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Director’s Identification Numbers to be introduced

Australian Business Register to be modernised

In the 2018-19 Budget, the Government announced it will modernise the Australian Business Register and the Australian Securities and Investments Commission (ASIC) registers by creating a single platform to be administered through the Australian Taxation Office (ATO) by the Australian Business Registrar.

Director’s Identification Numbers to be introduced

As part of those changes, the government will introduce a director identification number (DIN) requirement.

Under the new law, directors must apply to the registrar for a DIN within 28 days, unless the registrar provides an exemption or extension. Once satisfied that the director’s identity is verified, the registrar will provide the director with a DIN. Transitional provisions will allow current directors 15 months to apply for a DIN from when the law applies.

Initially, the DIN requirements apply only to appointed directors and acting alternate directors and not to de facto or shadow directors.

Measures designed to curb illegal phoenix activity

One of the major reasons for introducing the DIN is to assist regulators and external administrators to investigate director involvement in possible repeated illegal acts including illegal phoenix activity, which costs the Australian economy between $2.9 billion and $5.1 billion annually.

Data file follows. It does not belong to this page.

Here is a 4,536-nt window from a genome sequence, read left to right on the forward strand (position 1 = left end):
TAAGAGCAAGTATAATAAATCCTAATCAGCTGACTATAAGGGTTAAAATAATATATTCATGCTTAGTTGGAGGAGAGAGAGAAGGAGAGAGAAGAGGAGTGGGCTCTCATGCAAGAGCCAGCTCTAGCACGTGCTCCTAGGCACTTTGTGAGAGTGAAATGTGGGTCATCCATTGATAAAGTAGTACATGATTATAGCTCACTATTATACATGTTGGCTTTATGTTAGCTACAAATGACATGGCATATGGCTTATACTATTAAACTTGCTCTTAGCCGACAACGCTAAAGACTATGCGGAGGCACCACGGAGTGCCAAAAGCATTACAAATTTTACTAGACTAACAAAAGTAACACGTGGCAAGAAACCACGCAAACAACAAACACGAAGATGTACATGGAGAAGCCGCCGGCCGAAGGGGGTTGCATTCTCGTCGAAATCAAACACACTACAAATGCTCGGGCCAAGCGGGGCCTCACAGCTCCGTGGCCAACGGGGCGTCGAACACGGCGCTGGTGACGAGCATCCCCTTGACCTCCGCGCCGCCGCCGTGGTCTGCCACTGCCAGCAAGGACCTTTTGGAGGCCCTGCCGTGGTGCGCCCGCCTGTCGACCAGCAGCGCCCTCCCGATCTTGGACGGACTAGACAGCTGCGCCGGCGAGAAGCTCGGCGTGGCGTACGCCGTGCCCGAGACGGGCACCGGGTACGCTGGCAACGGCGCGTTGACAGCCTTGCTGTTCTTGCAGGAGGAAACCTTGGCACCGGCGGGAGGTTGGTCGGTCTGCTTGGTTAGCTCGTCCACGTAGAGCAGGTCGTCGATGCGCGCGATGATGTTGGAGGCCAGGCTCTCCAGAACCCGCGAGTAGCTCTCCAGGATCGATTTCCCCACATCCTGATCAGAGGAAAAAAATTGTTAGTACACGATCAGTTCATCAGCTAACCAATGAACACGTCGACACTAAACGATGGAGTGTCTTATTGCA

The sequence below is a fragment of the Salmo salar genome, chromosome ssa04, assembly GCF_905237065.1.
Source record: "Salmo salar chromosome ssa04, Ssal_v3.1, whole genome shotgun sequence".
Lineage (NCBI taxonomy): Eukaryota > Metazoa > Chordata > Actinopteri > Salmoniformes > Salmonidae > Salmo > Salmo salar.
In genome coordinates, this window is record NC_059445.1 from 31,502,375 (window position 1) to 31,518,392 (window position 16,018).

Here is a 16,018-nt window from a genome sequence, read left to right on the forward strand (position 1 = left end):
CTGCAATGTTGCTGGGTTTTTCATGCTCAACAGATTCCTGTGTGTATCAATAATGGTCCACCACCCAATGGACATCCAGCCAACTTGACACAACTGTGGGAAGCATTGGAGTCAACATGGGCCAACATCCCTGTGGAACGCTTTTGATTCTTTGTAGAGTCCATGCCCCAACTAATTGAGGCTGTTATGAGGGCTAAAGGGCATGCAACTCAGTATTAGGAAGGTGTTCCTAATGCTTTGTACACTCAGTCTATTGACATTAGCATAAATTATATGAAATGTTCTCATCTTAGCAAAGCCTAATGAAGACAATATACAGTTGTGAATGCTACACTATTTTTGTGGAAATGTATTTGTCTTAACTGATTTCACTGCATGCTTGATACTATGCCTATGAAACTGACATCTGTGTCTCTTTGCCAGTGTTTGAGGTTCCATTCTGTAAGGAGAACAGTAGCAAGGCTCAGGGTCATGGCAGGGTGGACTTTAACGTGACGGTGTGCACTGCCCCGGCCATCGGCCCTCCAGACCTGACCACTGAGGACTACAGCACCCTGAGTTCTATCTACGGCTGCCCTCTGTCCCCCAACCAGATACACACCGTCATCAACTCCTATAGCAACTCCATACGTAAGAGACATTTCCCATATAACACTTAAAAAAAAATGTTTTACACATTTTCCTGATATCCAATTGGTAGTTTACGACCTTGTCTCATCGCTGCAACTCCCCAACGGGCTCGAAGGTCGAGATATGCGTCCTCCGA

“Phoenixing” occurs when company controllers deliberately avoid paying debts by shutting down a company and transferring its assets to another company. Creditors are not paid, employees miss out on lost wages and entitlements, and the government also loses tax and other revenue.

Tracking directors who previously engaged in phoenixing activity may allow the ATO to seek bonds from directors starting new businesses with a new ABN so future taxation obligations will be met.

Penalties for contraventions

There will be significant civil and criminal penalties for DIN contraventions and the registrar may also issue infringement notices for contraventions.

Failing to apply for a DIN or misrepresenting a DIN will be a ‘strict liability’ offence and will result in substantial financial penalties and a criminal conviction.

Civil penalties will apply to anyone who is found to have aided, abetted, counselled, procured, induced or been knowingly concerned or a party to the contravention, or has conspired with others to effect the contravention. The maximum civil penalty applicable under the Corporations Act is $200,000 for an individual or $1 million for a body corporate.


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Please note that this article has been prepared by Margaret Miller, partner of Bell Legal Group, for information purposes only. It is not legal advice nor should it be relied upon as such.